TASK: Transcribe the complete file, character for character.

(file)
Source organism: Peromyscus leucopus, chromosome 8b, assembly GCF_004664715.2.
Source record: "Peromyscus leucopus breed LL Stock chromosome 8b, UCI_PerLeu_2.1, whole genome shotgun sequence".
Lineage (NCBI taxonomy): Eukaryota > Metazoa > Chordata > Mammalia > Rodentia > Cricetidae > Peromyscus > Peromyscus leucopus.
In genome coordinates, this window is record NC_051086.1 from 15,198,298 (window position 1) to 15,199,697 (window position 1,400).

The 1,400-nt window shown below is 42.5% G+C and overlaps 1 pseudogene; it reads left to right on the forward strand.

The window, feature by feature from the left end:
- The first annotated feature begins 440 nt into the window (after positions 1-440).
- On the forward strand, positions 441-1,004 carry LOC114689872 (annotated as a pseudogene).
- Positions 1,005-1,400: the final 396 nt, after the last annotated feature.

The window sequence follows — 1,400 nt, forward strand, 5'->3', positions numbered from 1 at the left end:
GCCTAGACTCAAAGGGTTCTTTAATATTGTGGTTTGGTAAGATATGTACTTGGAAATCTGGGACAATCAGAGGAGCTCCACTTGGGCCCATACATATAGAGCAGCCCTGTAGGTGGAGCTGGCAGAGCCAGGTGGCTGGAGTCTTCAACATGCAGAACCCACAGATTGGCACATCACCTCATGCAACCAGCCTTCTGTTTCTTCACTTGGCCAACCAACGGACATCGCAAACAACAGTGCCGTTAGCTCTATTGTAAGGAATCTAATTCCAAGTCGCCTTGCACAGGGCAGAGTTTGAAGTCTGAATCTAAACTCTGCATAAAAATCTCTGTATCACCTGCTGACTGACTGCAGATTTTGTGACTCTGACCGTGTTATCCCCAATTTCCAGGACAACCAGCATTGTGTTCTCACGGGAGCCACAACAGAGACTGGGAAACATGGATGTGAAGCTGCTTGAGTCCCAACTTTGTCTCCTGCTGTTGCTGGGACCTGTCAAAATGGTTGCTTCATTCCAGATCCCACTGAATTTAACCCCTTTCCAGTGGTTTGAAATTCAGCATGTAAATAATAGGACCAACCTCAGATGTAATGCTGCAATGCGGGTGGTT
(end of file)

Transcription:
Source organism: Peromyscus leucopus, chromosome 8b, assembly GCF_004664715.2.
Source record: "Peromyscus leucopus breed LL Stock chromosome 8b, UCI_PerLeu_2.1, whole genome shotgun sequence".
Lineage (NCBI taxonomy): Eukaryota > Metazoa > Chordata > Mammalia > Rodentia > Cricetidae > Peromyscus > Peromyscus leucopus.
In genome coordinates, this window is record NC_051086.1 from 15,198,298 (window position 1) to 15,199,697 (window position 1,400).

The 1,400-nt window shown below is 42.5% G+C and overlaps 1 pseudogene; it reads left to right on the forward strand.

The window, feature by feature from the left end:
- The first annotated feature begins 440 nt into the window (after positions 1-440).
- On the forward strand, positions 441-1,004 carry LOC114689872 (annotated as a pseudogene).
- Positions 1,005-1,400: the final 396 nt, after the last annotated feature.

The window sequence follows — 1,400 nt, forward strand, 5'->3', positions numbered from 1 at the left end:
GCCTAGACTCAAAGGGTTCTTTAATATTGTGGTTTGGTAAGATATGTACTTGGAAATCTGGGACAATCAGAGGAGCTCCACTTGGGCCCATACATATAGAGCAGCCCTGTAGGTGGAGCTGGCAGAGCCAGGTGGCTGGAGTCTTCAACATGCAGAACCCACAGATTGGCACATCACCTCATGCAACCAGCCTTCTGTTTCTTCACTTGGCCAACCAACGGACATCGCAAACAACAGTGCCGTTAGCTCTATTGTAAGGAATCTAATTCCAAGTCGCCTTGCACAGGGCAGAGTTTGAAGTCTGAATCTAAACTCTGCATAAAAATCTCTGTATCACCTGCTGACTGACTGCAGATTTTGTGACTCTGACCGTGTTATCCCCAATTTCCAGGACAACCAGCATTGTGTTCTCACGGGAGCCACAACAGAGACTGGGAAACATGGATGTGAAGCTGCTTGAGTCCCAACTTTGTCTCCTGCTGTTGCTGGGACCTGTCAAAATGGTTGCTTCATTCCAGATCCCACTGAATTTAACCCCTTTCCAGTGGTTTGAAATTCAGCATGTAAATAATAGGACCAACCTCAGATGTAATGCTGCAATGCGGGTGGTT